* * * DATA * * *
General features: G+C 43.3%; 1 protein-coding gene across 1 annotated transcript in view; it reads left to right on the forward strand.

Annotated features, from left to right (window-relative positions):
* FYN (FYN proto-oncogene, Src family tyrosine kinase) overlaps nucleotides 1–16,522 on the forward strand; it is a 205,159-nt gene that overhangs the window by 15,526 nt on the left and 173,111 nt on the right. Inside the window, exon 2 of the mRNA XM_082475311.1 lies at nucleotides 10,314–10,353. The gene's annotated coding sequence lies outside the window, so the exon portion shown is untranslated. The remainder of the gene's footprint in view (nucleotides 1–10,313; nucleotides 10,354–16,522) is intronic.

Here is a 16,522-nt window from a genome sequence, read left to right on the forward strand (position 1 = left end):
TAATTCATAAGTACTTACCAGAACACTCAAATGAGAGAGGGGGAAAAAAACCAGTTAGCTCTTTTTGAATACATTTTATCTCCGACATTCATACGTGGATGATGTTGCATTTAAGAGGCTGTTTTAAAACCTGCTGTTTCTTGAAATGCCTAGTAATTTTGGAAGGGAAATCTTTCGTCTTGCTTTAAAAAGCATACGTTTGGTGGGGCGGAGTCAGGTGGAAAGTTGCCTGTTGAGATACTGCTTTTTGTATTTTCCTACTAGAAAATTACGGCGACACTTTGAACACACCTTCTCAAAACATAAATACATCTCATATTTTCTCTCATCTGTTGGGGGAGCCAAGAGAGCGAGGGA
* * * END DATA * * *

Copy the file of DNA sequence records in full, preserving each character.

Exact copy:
General features: G+C 43.3%; 1 protein-coding gene across 1 annotated transcript in view; it reads left to right on the forward strand.

Annotated features, from left to right (window-relative positions):
* FYN (FYN proto-oncogene, Src family tyrosine kinase) overlaps nucleotides 1–16,522 on the forward strand; it is a 205,159-nt gene that overhangs the window by 15,526 nt on the left and 173,111 nt on the right. Inside the window, exon 2 of the mRNA XM_082475311.1 lies at nucleotides 10,314–10,353. The gene's annotated coding sequence lies outside the window, so the exon portion shown is untranslated. The remainder of the gene's footprint in view (nucleotides 1–10,313; nucleotides 10,354–16,522) is intronic.

Here is a 16,522-nt window from a genome sequence, read left to right on the forward strand (position 1 = left end):
TAATTCATAAGTACTTACCAGAACACTCAAATGAGAGAGGGGGAAAAAAACCAGTTAGCTCTTTTTGAATACATTTTATCTCCGACATTCATACGTGGATGATGTTGCATTTAAGAGGCTGTTTTAAAACCTGCTGTTTCTTGAAATGCCTAGTAATTTTGGAAGGGAAATCTTTCGTCTTGCTTTAAAAAGCATACGTTTGGTGGGGCGGAGTCAGGTGGAAAGTTGCCTGTTGAGATACTGCTTTTTGTATTTTCCTACTAGAAAATTACGGCGACACTTTGAACACACCTTCTCAAAACATAAATACATCTCATATTTTCTCTCATCTGTTGGGGGAGCCAAGAGAGCGAGGGA